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I came upon this question in a GRE Math Subject Test Preparation book (REA).

In the $(\epsilon, \delta)$ definition of limit, $\displaystyle\lim_{x\to c} f(x) = L$, let $f(x) = x^3 + 3x^2 - x + 1$ and let $c = 2$. Find the least upper bound on $\delta$ so that $f(x)$ is bounded within $\epsilon$ of $L$ for all sufficiently small $\epsilon > 0$.

(A) $\frac{\epsilon}{3}$ (B) $\frac{\epsilon}{23}$ (C) $\frac{\epsilon^3}{4}$ (D) $\frac{\epsilon^2}{16}$ (E) $\frac{\epsilon}{19}$

The "explanation" given in the book is:

This is very tedious by direct means, but generally the bound is $\frac{\epsilon}{|f'(c)|}$ when f is differentiable and $f'(c) \neq 0$, on an interval containing c. In this case, $f'(2) = 23$.

Could someone explain why $\frac{\epsilon}{|f'(c)|}$ works, or if there is a better way to do the question?

Update: I've been reading Calculus by Spivak where he finds the limits of polynomials (4th ed, pg. 92-93) and I feel like I have some more intuition.

Let $|x - 2| < u$. By the triangle inequality, $|x| < u + 2$, which implies that $|x^2 + 5x + 9| < (u + 2)^2 + 5 (u + 2) + 9$

Since $f(x) - 19 = (x - 2)(x^2 + 5x + 9)$. If we consider $\delta = \min\left(u,\frac{\epsilon}{(u + 2)^2 + 5 (u + 2) + 9}\right)$, then $|x - 2| < \delta$ implies that $|f(x) - 19| < \epsilon$.

Now if we consider the set $\left\{\min\left(u,\frac{\epsilon}{(u + 2)^2 + 5 (u + 2) + 9}\right) \colon u > 0\right\}$, then the supremum is something like

$\min\left(0,\frac{\epsilon}{(0 + 2)^2 + 5 (0 + 2) + 9}\right) = \min\left(0,\frac{\epsilon}{23}\right)$.

$\lim_{x \to 2} (x^2 + 5x + 9) =\lim_{x \to 2} \frac{f(x) - 19}{x - 2} = f'(2)$

This still feels very imprecise. Is there a more rigorous explanation?

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By the mean value theorem $|f(x)-L|=|x-c|\cdot f'(\xi)$ for some $\xi$ between $x$ and $c$. If $\epsilon, \delta$ are small then $f'(\xi)\approx f'(c)$ for all $\xi\in (c-\delta,c+\delta)$ and hence $|x-c|<\frac \epsilon{|f'(c)|}$ implies $|f(x)-L|\stackrel <\approx \epsilon $.

Or to put it differently: Near $c$ the function $f(x)$ approximately looks like $g(x)=f(c)+(x-c)f'(c)$ and for $g$ it is clear that $\delta=\frac \epsilon{|f'(c)|}$ is the best choice.

Let's make the above rigorous:

We are given an open interval $I\subseteq \mathbb R$ and a continuoiusly differentiable function $f\colon I\to \mathbb R$ and a point $c\in I$ and with $f'(c)\ne 0$.

Consider the set $$\mathcal D = \{h\colon (0,\infty)\to(0,\infty)\mid\forall\epsilon>0\colon\forall x\in I\colon |x-c|<h(\epsilon)\Rightarrow |f(x)-f(c)|<\epsilon\}.$$ Then $\mathcal D$ contains all functions that one is allowed to use for finding a suitable $\delta$, given $\epsilon$ in determining $\lim_{x\to c}f(x)$. Unfortunately, there is no natural order relation on $\mathcal D$, hence it is not immediatel clear how to apply terms like "least upper bound" to $\mathcal D$. However, we have a partial order (not only on $\mathcal D$, but on the set of all functions $(0,\infty)\to(0,\infty)$) as we can define $h_1\le h_2$ if $\limsup_{x\to 0}\frac{h_1(x)}{h_2(x)}\le 1$.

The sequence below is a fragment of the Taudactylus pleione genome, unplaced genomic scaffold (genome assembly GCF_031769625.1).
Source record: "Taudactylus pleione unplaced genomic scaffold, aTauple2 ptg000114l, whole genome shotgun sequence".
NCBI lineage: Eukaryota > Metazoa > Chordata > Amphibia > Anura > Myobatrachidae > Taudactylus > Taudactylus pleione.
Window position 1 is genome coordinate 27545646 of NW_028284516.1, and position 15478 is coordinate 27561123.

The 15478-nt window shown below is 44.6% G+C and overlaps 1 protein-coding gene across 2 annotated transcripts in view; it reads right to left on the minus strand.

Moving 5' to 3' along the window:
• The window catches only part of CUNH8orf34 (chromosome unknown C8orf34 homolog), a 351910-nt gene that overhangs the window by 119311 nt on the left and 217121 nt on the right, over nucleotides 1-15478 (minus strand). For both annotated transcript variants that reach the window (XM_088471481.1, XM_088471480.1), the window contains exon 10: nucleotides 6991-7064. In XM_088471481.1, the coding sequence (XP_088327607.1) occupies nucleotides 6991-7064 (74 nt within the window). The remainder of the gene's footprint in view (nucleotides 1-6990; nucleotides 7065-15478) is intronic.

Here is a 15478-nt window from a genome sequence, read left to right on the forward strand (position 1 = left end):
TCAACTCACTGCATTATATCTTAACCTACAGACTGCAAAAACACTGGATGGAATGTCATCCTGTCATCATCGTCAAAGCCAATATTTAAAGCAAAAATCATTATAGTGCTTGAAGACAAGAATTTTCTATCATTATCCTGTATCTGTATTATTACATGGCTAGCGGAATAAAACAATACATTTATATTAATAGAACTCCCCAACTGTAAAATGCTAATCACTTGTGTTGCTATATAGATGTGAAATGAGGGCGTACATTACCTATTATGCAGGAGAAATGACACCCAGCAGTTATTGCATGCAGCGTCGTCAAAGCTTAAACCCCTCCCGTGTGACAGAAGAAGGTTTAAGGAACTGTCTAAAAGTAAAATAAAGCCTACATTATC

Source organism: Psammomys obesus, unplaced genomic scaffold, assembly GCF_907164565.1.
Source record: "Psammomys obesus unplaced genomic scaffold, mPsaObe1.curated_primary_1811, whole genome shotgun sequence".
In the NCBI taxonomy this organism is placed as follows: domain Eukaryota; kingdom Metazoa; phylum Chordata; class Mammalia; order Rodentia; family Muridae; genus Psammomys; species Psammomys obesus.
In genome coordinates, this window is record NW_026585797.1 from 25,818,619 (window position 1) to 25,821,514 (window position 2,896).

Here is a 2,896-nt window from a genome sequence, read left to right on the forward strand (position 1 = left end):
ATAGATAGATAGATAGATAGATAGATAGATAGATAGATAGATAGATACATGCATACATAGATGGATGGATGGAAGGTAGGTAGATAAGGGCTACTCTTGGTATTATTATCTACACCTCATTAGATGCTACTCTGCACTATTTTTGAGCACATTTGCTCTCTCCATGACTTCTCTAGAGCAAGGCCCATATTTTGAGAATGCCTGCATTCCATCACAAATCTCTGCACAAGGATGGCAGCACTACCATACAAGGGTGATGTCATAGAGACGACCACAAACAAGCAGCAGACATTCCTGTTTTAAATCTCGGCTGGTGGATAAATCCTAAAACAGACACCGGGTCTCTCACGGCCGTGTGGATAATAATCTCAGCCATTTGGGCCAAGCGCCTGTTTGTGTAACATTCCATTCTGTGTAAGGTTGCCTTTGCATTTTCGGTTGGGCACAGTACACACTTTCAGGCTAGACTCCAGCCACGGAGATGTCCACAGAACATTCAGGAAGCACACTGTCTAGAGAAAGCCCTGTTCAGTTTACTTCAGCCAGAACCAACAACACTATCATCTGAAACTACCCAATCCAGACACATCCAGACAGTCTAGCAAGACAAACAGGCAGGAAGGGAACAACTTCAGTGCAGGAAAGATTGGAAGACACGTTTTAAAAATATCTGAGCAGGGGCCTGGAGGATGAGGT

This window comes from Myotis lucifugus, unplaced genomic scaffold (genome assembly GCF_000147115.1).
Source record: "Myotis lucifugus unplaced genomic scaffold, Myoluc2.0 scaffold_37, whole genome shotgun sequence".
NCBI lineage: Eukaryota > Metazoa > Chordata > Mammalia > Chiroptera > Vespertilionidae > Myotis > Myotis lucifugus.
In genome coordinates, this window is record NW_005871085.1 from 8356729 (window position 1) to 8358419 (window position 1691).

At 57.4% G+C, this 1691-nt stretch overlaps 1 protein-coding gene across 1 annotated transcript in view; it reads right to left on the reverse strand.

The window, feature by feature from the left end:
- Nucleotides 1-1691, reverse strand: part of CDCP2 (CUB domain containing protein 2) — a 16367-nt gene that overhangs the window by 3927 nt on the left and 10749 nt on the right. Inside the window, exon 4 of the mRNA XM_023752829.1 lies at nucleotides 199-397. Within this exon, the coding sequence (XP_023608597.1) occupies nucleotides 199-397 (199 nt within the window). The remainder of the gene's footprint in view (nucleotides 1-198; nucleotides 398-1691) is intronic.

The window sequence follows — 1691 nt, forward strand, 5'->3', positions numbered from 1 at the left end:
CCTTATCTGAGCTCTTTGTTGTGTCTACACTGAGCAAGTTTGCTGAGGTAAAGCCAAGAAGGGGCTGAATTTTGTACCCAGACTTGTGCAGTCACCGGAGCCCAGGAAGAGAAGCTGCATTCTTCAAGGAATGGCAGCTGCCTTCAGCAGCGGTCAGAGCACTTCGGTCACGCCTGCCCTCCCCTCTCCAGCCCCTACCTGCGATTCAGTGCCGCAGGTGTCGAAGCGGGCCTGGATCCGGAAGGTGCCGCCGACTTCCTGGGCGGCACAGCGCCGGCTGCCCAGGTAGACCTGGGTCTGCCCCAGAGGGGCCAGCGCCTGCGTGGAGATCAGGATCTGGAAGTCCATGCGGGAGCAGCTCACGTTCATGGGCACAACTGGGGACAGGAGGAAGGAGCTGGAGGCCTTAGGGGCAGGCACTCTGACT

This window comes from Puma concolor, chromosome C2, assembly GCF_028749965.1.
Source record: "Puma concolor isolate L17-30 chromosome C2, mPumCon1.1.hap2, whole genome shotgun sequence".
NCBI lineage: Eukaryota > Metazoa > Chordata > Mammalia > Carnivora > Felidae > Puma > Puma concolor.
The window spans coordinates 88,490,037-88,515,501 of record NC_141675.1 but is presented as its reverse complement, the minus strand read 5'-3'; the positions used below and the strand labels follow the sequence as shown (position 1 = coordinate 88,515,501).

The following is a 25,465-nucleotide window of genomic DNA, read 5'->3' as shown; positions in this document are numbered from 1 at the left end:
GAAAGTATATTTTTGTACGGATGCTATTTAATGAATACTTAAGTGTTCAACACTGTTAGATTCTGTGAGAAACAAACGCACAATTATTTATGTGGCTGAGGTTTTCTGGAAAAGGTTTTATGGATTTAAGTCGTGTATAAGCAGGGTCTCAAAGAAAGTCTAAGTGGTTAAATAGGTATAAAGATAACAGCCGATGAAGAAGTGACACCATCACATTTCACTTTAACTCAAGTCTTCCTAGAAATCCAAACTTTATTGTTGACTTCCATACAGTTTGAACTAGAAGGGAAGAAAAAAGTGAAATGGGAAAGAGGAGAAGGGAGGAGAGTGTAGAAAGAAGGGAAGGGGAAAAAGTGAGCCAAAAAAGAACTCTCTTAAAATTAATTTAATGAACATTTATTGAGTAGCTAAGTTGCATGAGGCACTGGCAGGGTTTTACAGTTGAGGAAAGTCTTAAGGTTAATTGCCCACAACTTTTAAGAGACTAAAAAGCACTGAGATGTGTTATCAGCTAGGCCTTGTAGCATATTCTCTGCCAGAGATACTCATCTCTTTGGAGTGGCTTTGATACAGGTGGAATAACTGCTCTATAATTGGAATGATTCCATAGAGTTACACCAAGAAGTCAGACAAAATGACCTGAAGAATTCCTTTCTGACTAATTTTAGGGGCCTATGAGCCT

Let $H(x)=\frac x{|f'(c)|}$ and $\tilde h(\epsilon)=\inf\{|x-c|\mid |f(x)-f(c)|\ge\epsilon\}$. Note that in general $H\notin \mathcal D$. We prove the following statements:

  1. $\tilde h\in\mathcal D$
  2. If $h\in \mathcal D$ then $H\ge h$
  3. $\tilde h\ge H$

These three statements together allow us to loosely speak of $H(\epsilon)$ being an approximation to the maximal possible choice of $\delta$ for sufficiently small $\epsilon$.

Lemma 1: $\tilde h\in\mathcal D$.

Proof: Since $f$ is continuous, for $\epsilon>0$ there exists $\delta>0$ such that $|x-c|<\delta$ implies $|f(x)-f(c)|<\epsilon$. We conclude that $\tilde h(\epsilon)\ge \delta>0$, hence $h$ is indeed a function $(0,\infty)\to (0,\infty)$. If $\epsilon>0$ is given and $|x-c|<\tilde h(\epsilon)$, then $|f(x)-f(c)|<\epsilon$, as otherwise we would have $\tilde h(\epsilon)\le |x-c|$. Therefore $\tilde h \in \mathcal D$.$_\blacksquare$

Lemma 2: If $h\in \mathcal D$ then $H\ge h$.

Proof: We have to show that for $\epsilon>0$ there exists $\delta>0$ such that $0<x<\delta$ implies $\frac{H(x)}{h(x)}>1-\epsilon$, i.e. $H(x)>h(x)(1-\epsilon)$. I am a bit too tired for these calculations right now, so I will add them tomorrow - one has to be careful not to mix $\epsilon, \delta$ belonging to the $\limsup$ with those belonging to $h$ or the continuity of $f$.

Lemma 3: $\tilde h\ge H$.

Proof: Same here, see you tomorrow.

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@BrianM.Scott Thanks for pointing me the correct englich name – Hagen von Eitzen Sep 26 '12 at 19:30
Mittelwertsatz and Zwischenwertsatz, right? The only way I can keep them straight is match Zwischen- with intermediate, because Mittel- sounds as if it could go with either. – Brian M. Scott Sep 26 '12 at 19:37
I appreciate the intuition of thinking about the linear approximation, but I'm hoping to find a more rigorous explanation. – user42776 Sep 27 '12 at 20:07

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